Energy from Urban Waste
The recovery of energy from the controlled combustion of municipal solid waste (MSW), also called Waste to Energy (WTE) is a process aiming to provide electricity generation and disposal of post-recycling MSW. Different alternative technological options can be adopted for thermal treatment of solid waste: direct combustion of waste (or waste derived fuel), co-firing of waste with fossil fuels in existing non-dedicated plants, pyrolysis/gasification of waste followed by syngas combustion
Materials Recycling, Transformation and Recovery
As an answer to the growing need for recycled materials, Urban Wastes can be recovered as secondary raw materials to be used in the manufacturing of new products, such as:
- Production of plastic materials (flakes, granules) reintegrated into the manufacturing of new products
- Preparing metals for steel plants and cardboard for stationery
- Recycling rubber products into flexible surfacing for sport centres, playgrounds etc.
- Preparing wood to be used in manufacturing particleboards etc.
From Organic Waste to Resource
The organic fraction of municipal solid waste (OFMSW), that comprises mainly paper and paperboard, yard trimmings and food waste, represents the largest component of MSW in the world. Monitoring of pollution from different waste management options is crucial and environmental concerns are increasing the trend towards processes for adding value to OFMSW. In particular, the OFMSW can be the source of a wide range of high added value products by biotechnological tailor-made processes, whose integrated application together with other techniques can lead to the biorefinery development.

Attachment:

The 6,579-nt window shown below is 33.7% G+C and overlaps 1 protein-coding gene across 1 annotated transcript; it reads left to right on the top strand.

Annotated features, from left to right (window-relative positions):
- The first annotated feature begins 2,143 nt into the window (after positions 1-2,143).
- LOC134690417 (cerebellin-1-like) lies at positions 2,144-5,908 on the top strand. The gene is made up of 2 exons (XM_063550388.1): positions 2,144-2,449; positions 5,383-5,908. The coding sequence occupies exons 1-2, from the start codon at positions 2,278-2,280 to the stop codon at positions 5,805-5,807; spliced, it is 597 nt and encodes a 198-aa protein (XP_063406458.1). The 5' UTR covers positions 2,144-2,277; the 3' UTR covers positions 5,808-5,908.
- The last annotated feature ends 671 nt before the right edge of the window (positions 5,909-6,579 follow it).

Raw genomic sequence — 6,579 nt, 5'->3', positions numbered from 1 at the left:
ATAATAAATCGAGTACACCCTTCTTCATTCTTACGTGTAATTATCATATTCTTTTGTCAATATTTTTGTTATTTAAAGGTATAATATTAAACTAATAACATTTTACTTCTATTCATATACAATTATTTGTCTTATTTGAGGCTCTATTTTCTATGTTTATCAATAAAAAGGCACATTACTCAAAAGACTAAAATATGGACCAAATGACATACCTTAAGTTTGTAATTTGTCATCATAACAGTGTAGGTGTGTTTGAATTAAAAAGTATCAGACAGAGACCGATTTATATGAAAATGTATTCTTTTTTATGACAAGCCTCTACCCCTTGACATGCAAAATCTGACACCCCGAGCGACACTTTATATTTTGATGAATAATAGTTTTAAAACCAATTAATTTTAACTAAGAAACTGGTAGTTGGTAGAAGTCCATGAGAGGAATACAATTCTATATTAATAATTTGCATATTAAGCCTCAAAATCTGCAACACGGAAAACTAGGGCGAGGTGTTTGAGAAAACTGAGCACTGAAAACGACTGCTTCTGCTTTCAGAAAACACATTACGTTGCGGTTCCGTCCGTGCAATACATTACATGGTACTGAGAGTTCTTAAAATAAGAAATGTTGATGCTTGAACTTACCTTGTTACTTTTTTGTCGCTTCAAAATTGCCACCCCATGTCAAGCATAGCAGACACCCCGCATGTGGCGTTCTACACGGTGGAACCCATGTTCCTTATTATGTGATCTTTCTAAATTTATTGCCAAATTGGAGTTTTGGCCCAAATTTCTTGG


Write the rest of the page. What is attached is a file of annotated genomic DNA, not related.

Education to sustainable Waste Management
The social incentive to Waste Management is based on the responsibility of individuals as part of the community for the improvement of the entire community, and is created by public awareness and school education programmes. The lack of public awareness and school education about the importance of proper solid waste management for health and well-being of people severely restricts the use of community-based approaches particularly in developing countries. Industrialized countries, which provide external support to developing countries, usually have technical expertise and human resources suitable for solid waste management in these countries. Their school and university education and subsequent on-the-job training are targeted for the technologies of solid waste management applicable to these countries. However, there is the lack of human resources with sufficient experiences and knowledge of solid waste management in developing countries. Opportunities to learn solid waste management problems and practices in developing countries through regular training programmes and seminars are rarely provided in industrialized countries.
Open discussion on Policy Issues and Recommendations
The issue regarding the disposal of urban solid waste has become one of the biggest challenges of public management, in view of the serious environmental impacts generated by the "dumps" (final disposal of waste outside specifications and without sanitary control) or by the drain of regular landfill capacity. The debate regarding the promotion of solid waste sector has been growing in recent years because of greater concern regarding the proper disposal of it, avoiding significant environmental impacts and adverse effects on human health. Policy Issues and Recommendations must take into account not only environmental issues, but also economic and technological constrains. Solutions adopted in developed countries might need to be adapted to the real situation of developing countries.